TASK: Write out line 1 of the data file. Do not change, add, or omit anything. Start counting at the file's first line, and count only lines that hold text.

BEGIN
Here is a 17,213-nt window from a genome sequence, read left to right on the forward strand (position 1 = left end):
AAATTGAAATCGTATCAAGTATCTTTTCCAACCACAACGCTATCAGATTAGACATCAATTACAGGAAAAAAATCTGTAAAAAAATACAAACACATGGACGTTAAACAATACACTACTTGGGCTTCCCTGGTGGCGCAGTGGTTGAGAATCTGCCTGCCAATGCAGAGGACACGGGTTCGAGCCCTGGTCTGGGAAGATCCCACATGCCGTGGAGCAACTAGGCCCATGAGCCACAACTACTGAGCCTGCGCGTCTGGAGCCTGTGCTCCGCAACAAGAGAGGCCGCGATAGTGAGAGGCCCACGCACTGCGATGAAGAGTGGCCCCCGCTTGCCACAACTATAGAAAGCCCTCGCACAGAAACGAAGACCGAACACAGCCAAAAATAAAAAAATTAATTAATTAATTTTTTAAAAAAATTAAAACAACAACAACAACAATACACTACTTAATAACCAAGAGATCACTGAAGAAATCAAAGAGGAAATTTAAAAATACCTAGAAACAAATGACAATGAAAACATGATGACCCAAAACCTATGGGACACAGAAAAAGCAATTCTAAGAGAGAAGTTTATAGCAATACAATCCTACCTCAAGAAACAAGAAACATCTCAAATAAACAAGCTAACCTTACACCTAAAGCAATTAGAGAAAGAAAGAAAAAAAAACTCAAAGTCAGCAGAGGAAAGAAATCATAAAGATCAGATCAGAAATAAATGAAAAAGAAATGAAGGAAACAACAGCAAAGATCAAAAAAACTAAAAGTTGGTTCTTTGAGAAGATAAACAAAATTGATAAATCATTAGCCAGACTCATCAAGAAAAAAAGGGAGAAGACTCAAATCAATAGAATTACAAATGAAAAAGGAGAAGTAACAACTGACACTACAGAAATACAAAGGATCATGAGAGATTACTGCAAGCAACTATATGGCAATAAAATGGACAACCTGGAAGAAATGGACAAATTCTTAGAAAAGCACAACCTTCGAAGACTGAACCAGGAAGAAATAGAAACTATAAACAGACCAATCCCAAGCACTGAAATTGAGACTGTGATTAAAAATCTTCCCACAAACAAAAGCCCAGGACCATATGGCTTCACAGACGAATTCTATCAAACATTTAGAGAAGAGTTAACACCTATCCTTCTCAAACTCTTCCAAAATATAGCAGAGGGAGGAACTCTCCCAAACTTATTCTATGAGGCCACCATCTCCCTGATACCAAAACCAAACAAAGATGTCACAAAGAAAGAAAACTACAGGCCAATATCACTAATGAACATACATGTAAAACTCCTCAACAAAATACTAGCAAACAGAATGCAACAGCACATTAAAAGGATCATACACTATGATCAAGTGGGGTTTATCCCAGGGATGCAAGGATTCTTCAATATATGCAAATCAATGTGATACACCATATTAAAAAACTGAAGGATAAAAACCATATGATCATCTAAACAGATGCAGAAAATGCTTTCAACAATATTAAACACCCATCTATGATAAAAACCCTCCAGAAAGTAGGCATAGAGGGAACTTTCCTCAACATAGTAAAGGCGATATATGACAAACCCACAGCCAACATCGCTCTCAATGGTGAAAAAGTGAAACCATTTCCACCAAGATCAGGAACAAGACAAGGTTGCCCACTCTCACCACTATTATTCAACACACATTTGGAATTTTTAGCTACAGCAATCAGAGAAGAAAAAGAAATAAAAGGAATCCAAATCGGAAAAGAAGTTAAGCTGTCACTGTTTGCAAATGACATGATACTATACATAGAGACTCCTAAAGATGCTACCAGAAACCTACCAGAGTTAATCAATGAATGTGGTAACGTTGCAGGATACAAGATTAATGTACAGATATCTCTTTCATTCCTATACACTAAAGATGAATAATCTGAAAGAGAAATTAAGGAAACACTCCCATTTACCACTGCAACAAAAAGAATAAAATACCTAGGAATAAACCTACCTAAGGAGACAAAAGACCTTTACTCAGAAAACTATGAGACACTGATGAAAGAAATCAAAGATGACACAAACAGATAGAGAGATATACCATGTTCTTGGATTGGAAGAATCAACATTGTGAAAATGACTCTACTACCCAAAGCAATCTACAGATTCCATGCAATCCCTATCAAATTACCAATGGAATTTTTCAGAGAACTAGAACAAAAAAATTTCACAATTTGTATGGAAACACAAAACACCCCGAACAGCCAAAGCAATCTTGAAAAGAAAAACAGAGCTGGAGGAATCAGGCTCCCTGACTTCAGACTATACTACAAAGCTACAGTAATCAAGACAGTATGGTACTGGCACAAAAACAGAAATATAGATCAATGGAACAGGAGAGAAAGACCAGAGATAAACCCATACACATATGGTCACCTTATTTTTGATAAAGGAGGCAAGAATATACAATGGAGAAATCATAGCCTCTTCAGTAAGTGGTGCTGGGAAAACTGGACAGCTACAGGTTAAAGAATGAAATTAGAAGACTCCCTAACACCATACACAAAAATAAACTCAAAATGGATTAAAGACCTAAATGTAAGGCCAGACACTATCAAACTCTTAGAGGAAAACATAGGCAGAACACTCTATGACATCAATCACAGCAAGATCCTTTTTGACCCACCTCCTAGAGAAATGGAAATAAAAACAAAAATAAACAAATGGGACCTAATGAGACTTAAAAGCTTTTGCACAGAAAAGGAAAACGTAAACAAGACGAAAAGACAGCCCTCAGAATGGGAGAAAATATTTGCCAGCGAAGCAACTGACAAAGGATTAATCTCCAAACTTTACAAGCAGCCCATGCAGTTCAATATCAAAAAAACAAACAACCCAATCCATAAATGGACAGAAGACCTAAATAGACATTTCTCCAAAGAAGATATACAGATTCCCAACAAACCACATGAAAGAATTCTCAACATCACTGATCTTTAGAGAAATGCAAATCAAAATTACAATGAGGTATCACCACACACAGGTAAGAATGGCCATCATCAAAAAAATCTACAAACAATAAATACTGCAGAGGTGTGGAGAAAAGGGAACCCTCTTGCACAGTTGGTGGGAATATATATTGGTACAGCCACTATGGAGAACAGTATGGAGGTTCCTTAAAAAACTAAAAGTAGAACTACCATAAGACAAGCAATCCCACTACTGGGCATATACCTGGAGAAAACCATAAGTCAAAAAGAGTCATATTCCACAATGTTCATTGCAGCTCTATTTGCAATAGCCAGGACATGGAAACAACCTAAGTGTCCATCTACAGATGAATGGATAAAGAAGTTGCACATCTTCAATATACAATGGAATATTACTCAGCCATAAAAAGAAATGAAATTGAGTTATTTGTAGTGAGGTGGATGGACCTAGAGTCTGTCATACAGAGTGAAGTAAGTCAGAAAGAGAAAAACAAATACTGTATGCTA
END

Here is a 17,213-nt window from a genome sequence, read left to right on the forward strand (position 1 = left end):